Layouts, transits and citadels
This year at INTERSECCIÓN we want to face the urban, the city and architecture via strategies such as dematerialization, construction and utopia from multiple perspectives, executed in proposals for recovery or regeneration.
In the places projected by the artists of Ciudadelas (Citadels), time, memory and the constructor rhythms of the mundane are present in a series of works that propose some spatial metamorphoses, as well as relationships and utopian projects that not only analyze the contemporary from an architectonic point of view, but also think of the urban and the livable in a pertinent, critical and transformative way, confronting us with new ways of living, thinking and building. In this hybrid place that we find at the intersection of the works, there is literature, philosophy or ecology, turning the social into something intimate and full of paths in which we recognize ourselves and through which we travel in some way.
Randa Maroufi explores how the social influences our way of living the urban, how it transforms the spaces and our relationship with them. This is a corporeal, transient connection in which fairly static places become moving landscapes. The occupation of the city is studied from a gender point of view, but from an economic standpoint as well: we occupy it differently according to whichever social class we belong to.
In the works of Ciudadelas’ artists we see how uses modify traces, but it also becomes clear the way space imposes transits, rhythms and needs, in an inverted logic used for capitalistic dynamics, as well as for “well-being”. The city dies and is born in a cycle, in zones. The industrial architecture can become a leisure enclosure, and a military facility, a cultural space. Likewise, we crack the ground to lay down roads like rivers, and buildings get knocked down for a park to bloom. Emilio Pemjean works precisely with the memory of spaces. Memory connotes and preserves, by hanging the places upon themselves, although completely emptied of their original use. This has to do with people’s need of recognizing themselves in space, of giving it meaning so one can live in it.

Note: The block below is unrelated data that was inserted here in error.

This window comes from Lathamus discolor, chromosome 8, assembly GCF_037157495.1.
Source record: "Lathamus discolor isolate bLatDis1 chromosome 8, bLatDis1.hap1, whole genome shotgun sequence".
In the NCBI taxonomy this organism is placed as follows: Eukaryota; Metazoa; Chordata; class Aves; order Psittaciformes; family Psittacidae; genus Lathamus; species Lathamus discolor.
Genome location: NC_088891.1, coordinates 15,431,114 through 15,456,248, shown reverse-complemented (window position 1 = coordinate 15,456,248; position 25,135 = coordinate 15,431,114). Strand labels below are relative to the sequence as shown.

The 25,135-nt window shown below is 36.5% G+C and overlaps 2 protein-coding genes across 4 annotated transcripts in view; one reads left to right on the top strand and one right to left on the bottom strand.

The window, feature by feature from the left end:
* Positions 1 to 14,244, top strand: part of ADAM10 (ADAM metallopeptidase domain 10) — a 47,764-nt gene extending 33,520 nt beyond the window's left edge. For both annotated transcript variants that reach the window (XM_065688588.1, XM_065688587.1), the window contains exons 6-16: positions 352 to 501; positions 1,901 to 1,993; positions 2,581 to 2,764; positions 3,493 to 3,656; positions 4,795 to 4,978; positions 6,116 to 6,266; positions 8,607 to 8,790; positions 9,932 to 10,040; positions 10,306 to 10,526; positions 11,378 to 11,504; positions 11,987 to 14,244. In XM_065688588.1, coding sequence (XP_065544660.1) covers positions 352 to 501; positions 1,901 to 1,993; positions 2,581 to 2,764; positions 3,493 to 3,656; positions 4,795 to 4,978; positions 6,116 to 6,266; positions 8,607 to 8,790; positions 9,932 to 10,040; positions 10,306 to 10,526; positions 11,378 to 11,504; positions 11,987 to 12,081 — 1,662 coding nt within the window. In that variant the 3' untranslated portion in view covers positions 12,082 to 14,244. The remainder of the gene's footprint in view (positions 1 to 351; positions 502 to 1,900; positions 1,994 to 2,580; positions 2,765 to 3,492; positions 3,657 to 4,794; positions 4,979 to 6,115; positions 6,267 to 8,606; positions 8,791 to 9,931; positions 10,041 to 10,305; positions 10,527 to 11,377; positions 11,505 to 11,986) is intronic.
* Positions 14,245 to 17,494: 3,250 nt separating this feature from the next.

The idea of a deep identification with a common and shared space appears in Sabrina Ratté’s work, shedding light on the vulnerable through the architectonic. The artist materializes a sensorial idea of the intimate, crafting rooms and buildings, sometimes in connection with the domestic, the habitable, and at times these constructions are so fragmentary that prove themselves impossible: they neither foster nor contain, but flow and transform. However, they incite contemplation. The viewer is set before an inner world erected as a surreal city. The house transcends, as well as the protection often attributed to it, and reflects above the imaginary as something that surrounds us physically , something that has walls and roofs, windows and halls. The image and the tale as constructs and builders.
Susanne Wiegner presents an unusual elevation, in which typography suddenly becomes a vertical, outstretched landscape, as a concatenation of buildings. The story appears from two perspectives: shape, alluding to the particularities of typography that encourages us to stop, to calmly contemplate, traveling through the storytelling in a serene way; but also content, walking through the landscapes of the life of the poet Robert Lax, who advocated in his writings for that elongated typography, able to retain the gaze in its transits through the space of the story.
In Clara Aparicio’s RAM City, stories appear and disappear in a perpetual overwriting of information. The disembodied city of the cumulative constitutes the spilled memory of the contemporary, fluctuating without clear references. In RAM City there are no inherited tales, but ephemeral, hazardous stories, created due to encountering new data, transformed in spontaneous contact over and over again.
Yolanda Ríos’ work brings us closer to the idea of a connected space, in which the artist is some kind of creative inhabitant. Its power remains in the established link with the spatial, facilitated by the manipulated matter. She constructs and modifies her relationship with the space through the form, but also by the flows and synergies generated during contact. In these scenarios planned by Yolanda, we encounter life and growth opposed to decay. There is a withholding of the metamorphosis, and a ruinous drift inward, onto the subtle and intimate connections that thrive in the places we inhabit.
The clover grows on the roadsides. It is a fragile plant, often cut, contaminated, and killed. Anne Linke finds in the four-leaf clover a structural origin of architecture, a crossroad. This tiny green serves to discuss mutation, not only in a literal way – four-leafed clovers are genetically mutant, pollution causes nature’s metamorphoses… – but also alludes to the processes of construction and development, mocking that destructive mutation, in a ironic proposal about the “luck” of a wild progress and the need for the infrastructures that support it.
In Layouts, Transits and Citadels the glances cross as in a street, cities overlap, plane on plane, thinking the urban beyond what it is, exceeding it, with the aim of creating drifts in our usual relationship with it. The past and the present of the rhythms of what we build serve as the ground for the fabulation of the future. To return to the city with the nostalgia of the possible, of a care and a conscience that addresses the changes of paradigm of contemporaneity.
Curatorial text (by Lara y Noa Castro Lema)